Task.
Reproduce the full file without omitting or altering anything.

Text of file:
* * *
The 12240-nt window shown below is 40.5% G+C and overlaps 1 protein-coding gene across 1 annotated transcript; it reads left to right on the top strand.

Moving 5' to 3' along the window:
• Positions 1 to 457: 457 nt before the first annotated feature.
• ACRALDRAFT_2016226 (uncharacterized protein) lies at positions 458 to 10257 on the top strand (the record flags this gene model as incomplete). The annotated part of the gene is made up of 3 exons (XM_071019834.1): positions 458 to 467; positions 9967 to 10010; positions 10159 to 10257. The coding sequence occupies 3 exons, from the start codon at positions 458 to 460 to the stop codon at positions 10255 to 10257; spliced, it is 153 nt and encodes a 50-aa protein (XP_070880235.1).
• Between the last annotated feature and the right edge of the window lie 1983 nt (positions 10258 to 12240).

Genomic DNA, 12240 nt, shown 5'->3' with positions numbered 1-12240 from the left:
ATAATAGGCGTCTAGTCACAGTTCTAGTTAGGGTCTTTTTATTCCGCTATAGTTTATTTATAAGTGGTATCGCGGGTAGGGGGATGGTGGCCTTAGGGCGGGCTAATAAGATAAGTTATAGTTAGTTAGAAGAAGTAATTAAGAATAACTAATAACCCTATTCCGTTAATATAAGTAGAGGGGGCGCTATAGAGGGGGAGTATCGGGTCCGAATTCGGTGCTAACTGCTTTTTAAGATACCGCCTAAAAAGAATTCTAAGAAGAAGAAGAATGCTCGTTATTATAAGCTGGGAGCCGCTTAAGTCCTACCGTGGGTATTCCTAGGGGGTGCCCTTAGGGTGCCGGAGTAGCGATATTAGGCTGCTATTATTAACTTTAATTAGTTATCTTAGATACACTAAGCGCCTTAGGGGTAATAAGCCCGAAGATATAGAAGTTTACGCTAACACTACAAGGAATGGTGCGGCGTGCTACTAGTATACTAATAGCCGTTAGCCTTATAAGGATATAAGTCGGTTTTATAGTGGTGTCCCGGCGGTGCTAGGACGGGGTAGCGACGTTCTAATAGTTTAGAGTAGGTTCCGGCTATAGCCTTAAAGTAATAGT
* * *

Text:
The 12240-nt window shown below is 40.5% G+C and overlaps 1 protein-coding gene across 1 annotated transcript; it reads left to right on the top strand.

Moving 5' to 3' along the window:
• Positions 1 to 457: 457 nt before the first annotated feature.
• ACRALDRAFT_2016226 (uncharacterized protein) lies at positions 458 to 10257 on the top strand (the record flags this gene model as incomplete). The annotated part of the gene is made up of 3 exons (XM_071019834.1): positions 458 to 467; positions 9967 to 10010; positions 10159 to 10257. The coding sequence occupies 3 exons, from the start codon at positions 458 to 460 to the stop codon at positions 10255 to 10257; spliced, it is 153 nt and encodes a 50-aa protein (XP_070880235.1).
• Between the last annotated feature and the right edge of the window lie 1983 nt (positions 10258 to 12240).

Genomic DNA, 12240 nt, shown 5'->3' with positions numbered 1-12240 from the left:
ATAATAGGCGTCTAGTCACAGTTCTAGTTAGGGTCTTTTTATTCCGCTATAGTTTATTTATAAGTGGTATCGCGGGTAGGGGGATGGTGGCCTTAGGGCGGGCTAATAAGATAAGTTATAGTTAGTTAGAAGAAGTAATTAAGAATAACTAATAACCCTATTCCGTTAATATAAGTAGAGGGGGCGCTATAGAGGGGGAGTATCGGGTCCGAATTCGGTGCTAACTGCTTTTTAAGATACCGCCTAAAAAGAATTCTAAGAAGAAGAAGAATGCTCGTTATTATAAGCTGGGAGCCGCTTAAGTCCTACCGTGGGTATTCCTAGGGGGTGCCCTTAGGGTGCCGGAGTAGCGATATTAGGCTGCTATTATTAACTTTAATTAGTTATCTTAGATACACTAAGCGCCTTAGGGGTAATAAGCCCGAAGATATAGAAGTTTACGCTAACACTACAAGGAATGGTGCGGCGTGCTACTAGTATACTAATAGCCGTTAGCCTTATAAGGATATAAGTCGGTTTTATAGTGGTGTCCCGGCGGTGCTAGGACGGGGTAGCGACGTTCTAATAGTTTAGAGTAGGTTCCGGCTATAGCCTTAAAGTAATAGT